Thank you so much for reading, I hope you enjoyed this post. If you did, please ‘like’ or share the post so I can see! Please note, I have not been paid any sponsorships at all for this post. I only ever talk about my own personal experiences and adventures, places and locations which I love and think you will too!

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Australia

My tips for eco-Friendly travel in 2018

In 2018, it would be near-impossible to act as though you were unawares of the environmental damage we all cause from not only every day life, but in travel. Travel has so many wonderful rewards not only for yourself, but for the world. It increased tourism, throws money into the economy and teaches us the important of awareness and social action around the world.

pexels-photo-346885.jpegOn the other hands, we are all leaving our carbon footprint, the cost of planes, hotels, plastics and packaging, and the equivalent of human wear + tear, wherever we go. We have a lot to be responsible for. There are some people out there who have decided to no longer travel by plane, unfortunately this just is not an option for those of us in Australia. We are simply too far away from anything to not use planes.

Thankfully there are eco-friendly travel practices in place, some of which we can use in everyday life. TripAdvisor conducted a survey where it was found that nearly tw-thirds of travellers do intent to make more environmentally sound choices moving forward.

There are the more simple items, which (hopefully) we have all been practicing for some time. You can turn lights/fans/air conditioners off whenever you are not using them. Re-use your linen and towels, recycle where you can etc., What else can we do? How can we make a bigger impact? Here are my best tips.IMG_9876

Strap on those walking shoes. 

Where possible, explore your destination on foot. Not only will you discover other places, but you will be keeping yourself fit and helping the environment. Rather than taking taxis’, try the public transport system to get around. Every little bit helps, seriously.

Plastics & Papers

Did you know that there is not a single piece of plastic which has ever been made (ever, n history) which has decomposed as yet? Rather than buying and using several bottles a day – buy a reusable water and refill it where you can. Not all countries have drinkable water, so this is not always an option, but where you can, give it a shot!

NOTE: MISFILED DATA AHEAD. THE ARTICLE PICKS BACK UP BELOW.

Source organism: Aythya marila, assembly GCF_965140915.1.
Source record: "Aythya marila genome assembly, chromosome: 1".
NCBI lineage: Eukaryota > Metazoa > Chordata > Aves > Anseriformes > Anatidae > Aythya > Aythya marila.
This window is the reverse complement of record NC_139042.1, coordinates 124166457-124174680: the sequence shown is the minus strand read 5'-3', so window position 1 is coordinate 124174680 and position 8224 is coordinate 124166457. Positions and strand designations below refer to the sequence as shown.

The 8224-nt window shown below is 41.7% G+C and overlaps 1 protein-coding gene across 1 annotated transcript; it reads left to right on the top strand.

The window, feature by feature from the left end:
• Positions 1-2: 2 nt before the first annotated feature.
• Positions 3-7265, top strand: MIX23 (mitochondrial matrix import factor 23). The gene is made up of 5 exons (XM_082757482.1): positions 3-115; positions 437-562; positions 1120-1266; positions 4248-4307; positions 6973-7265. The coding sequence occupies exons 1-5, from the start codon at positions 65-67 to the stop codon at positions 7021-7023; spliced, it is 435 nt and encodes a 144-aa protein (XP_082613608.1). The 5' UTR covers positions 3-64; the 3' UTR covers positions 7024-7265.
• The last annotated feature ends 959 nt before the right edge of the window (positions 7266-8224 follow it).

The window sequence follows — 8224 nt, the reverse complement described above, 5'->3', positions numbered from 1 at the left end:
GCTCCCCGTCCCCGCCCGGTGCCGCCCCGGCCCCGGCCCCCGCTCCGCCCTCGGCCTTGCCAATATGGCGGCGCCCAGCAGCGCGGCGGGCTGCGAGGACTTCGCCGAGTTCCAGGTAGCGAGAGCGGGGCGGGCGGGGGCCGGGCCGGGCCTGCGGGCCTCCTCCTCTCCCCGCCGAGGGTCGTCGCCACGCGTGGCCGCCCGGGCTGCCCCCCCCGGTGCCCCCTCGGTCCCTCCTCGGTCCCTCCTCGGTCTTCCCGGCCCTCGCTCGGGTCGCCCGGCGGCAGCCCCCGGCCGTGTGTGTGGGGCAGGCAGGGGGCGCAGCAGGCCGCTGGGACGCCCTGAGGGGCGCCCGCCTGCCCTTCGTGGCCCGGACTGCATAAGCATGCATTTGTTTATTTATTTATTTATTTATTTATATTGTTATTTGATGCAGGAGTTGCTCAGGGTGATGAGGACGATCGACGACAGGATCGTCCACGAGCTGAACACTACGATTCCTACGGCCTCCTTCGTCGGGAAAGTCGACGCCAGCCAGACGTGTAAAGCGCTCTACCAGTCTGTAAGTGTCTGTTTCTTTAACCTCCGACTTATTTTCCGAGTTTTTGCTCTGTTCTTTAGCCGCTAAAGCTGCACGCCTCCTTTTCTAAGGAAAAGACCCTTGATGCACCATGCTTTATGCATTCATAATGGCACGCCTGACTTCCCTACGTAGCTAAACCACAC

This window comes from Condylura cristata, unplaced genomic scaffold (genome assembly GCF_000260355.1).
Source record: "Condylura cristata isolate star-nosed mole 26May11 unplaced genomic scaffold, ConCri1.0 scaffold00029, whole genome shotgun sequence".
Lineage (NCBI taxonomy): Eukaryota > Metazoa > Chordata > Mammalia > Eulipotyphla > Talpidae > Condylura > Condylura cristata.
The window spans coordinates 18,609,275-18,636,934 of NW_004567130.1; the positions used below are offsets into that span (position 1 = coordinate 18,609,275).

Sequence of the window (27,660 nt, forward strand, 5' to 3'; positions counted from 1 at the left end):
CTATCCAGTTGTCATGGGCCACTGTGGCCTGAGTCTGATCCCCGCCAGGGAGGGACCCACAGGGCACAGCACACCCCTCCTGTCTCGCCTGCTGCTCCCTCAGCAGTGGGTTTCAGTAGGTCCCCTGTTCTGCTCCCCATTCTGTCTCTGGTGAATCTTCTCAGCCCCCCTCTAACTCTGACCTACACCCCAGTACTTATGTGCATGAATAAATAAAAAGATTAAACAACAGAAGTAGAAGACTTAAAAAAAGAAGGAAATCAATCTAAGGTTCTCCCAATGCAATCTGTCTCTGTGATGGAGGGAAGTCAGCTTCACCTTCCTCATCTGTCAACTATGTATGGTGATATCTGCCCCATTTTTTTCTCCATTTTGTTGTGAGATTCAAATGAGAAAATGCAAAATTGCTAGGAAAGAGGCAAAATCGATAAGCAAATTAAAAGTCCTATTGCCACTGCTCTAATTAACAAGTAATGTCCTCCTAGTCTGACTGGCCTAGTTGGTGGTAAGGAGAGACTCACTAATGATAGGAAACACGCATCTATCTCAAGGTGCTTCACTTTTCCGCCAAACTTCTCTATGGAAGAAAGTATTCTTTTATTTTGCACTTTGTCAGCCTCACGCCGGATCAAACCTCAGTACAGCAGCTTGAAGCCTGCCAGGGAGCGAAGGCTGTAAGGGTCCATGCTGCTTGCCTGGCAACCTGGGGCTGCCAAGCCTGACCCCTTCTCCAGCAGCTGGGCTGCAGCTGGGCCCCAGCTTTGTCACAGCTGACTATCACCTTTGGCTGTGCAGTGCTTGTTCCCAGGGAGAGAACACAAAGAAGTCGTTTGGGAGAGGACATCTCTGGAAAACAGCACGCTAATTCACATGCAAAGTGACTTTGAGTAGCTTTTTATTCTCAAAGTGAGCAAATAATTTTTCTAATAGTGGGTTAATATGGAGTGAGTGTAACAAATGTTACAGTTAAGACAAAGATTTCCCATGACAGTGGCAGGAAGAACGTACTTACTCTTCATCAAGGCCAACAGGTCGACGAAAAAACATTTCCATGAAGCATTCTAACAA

pexels-photo-580871.jpegDon’t be a litter-bug

Look, I am sure you don’t litter. However, some people do and we can’t really change the minds of people who already disrespect our beautiful earth. We can however, make sure that we take nothing which was there before we got there, and leave nothing which came with us. If you can’t find a bin – that doesn’t mean Mother Earth should have tp cop your garbage. Take it with you until you can find a bin. While you’re at it – pick up any rubbish you see lying around. Every little thing you do for the environment helps!

Low-carbon activities

My favourite travel activity is photography, thankfully it leaves very little of an environmental impact. Activities set in nature and wich are low-carbon are not only good for you,  but good for the Earth!

IMG_4659Be Culturally aware

It is so important to just throw yourself into the social norms and customs of where you go. Live like the locals do and enjoy every minute!

Choosing places to stay

You can research places which are environmentally conscious. Pick a place which is locally owned, hires local people, have a recycling program? Does it encourage the reuse of towels and sheets? Are there energy efficient lighting or alternative energy sources? Make sure you play your part in conserving energy. Treat it like your own home. I know sometimes it is easy to get swept up in the “it’s not my place, so I am not paying for it” with “it” being air conditioning and electricity. Well, no – technically you are not paying for it, but our environment is!

If we all play our part and try to be as green as we can, we can all positively impact our  the environment around us.

IMG_6037If you would like to see how ‘green’ you are, Go Green and Travel Green .com have a quiz here Shades of Green Travel. (I was a Greener/Kelly Green traveler!).

Do you have any travel tips?

Thank you so much for reading, I hope you enjoyed this post. If you did, please ‘like’ or share the post so I can see!

Please note, I am not paid any sponsorships at all, I only ever talk about my own personal experiences and adventures, places and locations which I love and think you will too!

To follow me on Instagram click here – courtneygaye_travels

To follow me on Facebook – you can do so here – Courtney Gaye Travels FB